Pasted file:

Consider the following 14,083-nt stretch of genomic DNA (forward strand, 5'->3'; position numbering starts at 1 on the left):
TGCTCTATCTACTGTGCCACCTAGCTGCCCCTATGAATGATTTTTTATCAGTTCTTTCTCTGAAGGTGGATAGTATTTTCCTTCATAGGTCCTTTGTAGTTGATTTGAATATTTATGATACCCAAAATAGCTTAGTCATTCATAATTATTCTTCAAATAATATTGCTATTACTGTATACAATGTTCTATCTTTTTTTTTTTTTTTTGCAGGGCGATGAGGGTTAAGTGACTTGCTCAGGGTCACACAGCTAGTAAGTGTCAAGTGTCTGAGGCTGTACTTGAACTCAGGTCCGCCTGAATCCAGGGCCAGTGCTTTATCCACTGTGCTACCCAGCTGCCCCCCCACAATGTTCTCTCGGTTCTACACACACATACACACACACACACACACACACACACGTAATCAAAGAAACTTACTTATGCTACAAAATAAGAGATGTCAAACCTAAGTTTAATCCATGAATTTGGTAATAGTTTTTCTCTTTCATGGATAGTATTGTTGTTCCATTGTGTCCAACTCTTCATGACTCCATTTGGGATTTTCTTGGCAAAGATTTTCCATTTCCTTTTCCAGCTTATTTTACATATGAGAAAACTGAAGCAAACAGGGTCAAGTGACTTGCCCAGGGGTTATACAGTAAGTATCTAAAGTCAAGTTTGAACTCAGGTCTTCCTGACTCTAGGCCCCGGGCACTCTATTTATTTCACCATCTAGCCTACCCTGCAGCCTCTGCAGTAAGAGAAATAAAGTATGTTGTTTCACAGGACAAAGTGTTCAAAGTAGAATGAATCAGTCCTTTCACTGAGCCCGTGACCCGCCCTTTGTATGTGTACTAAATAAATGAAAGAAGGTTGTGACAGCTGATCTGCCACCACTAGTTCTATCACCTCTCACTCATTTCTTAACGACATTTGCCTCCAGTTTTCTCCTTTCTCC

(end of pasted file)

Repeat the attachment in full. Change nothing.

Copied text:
Consider the following 14,083-nt stretch of genomic DNA (forward strand, 5'->3'; position numbering starts at 1 on the left):
TGCTCTATCTACTGTGCCACCTAGCTGCCCCTATGAATGATTTTTTATCAGTTCTTTCTCTGAAGGTGGATAGTATTTTCCTTCATAGGTCCTTTGTAGTTGATTTGAATATTTATGATACCCAAAATAGCTTAGTCATTCATAATTATTCTTCAAATAATATTGCTATTACTGTATACAATGTTCTATCTTTTTTTTTTTTTTTTGCAGGGCGATGAGGGTTAAGTGACTTGCTCAGGGTCACACAGCTAGTAAGTGTCAAGTGTCTGAGGCTGTACTTGAACTCAGGTCCGCCTGAATCCAGGGCCAGTGCTTTATCCACTGTGCTACCCAGCTGCCCCCCCACAATGTTCTCTCGGTTCTACACACACATACACACACACACACACACACACACACGTAATCAAAGAAACTTACTTATGCTACAAAATAAGAGATGTCAAACCTAAGTTTAATCCATGAATTTGGTAATAGTTTTTCTCTTTCATGGATAGTATTGTTGTTCCATTGTGTCCAACTCTTCATGACTCCATTTGGGATTTTCTTGGCAAAGATTTTCCATTTCCTTTTCCAGCTTATTTTACATATGAGAAAACTGAAGCAAACAGGGTCAAGTGACTTGCCCAGGGGTTATACAGTAAGTATCTAAAGTCAAGTTTGAACTCAGGTCTTCCTGACTCTAGGCCCCGGGCACTCTATTTATTTCACCATCTAGCCTACCCTGCAGCCTCTGCAGTAAGAGAAATAAAGTATGTTGTTTCACAGGACAAAGTGTTCAAAGTAGAATGAATCAGTCCTTTCACTGAGCCCGTGACCCGCCCTTTGTATGTGTACTAAATAAATGAAAGAAGGTTGTGACAGCTGATCTGCCACCACTAGTTCTATCACCTCTCACTCATTTCTTAACGACATTTGCCTCCAGTTTTCTCCTTTCTCC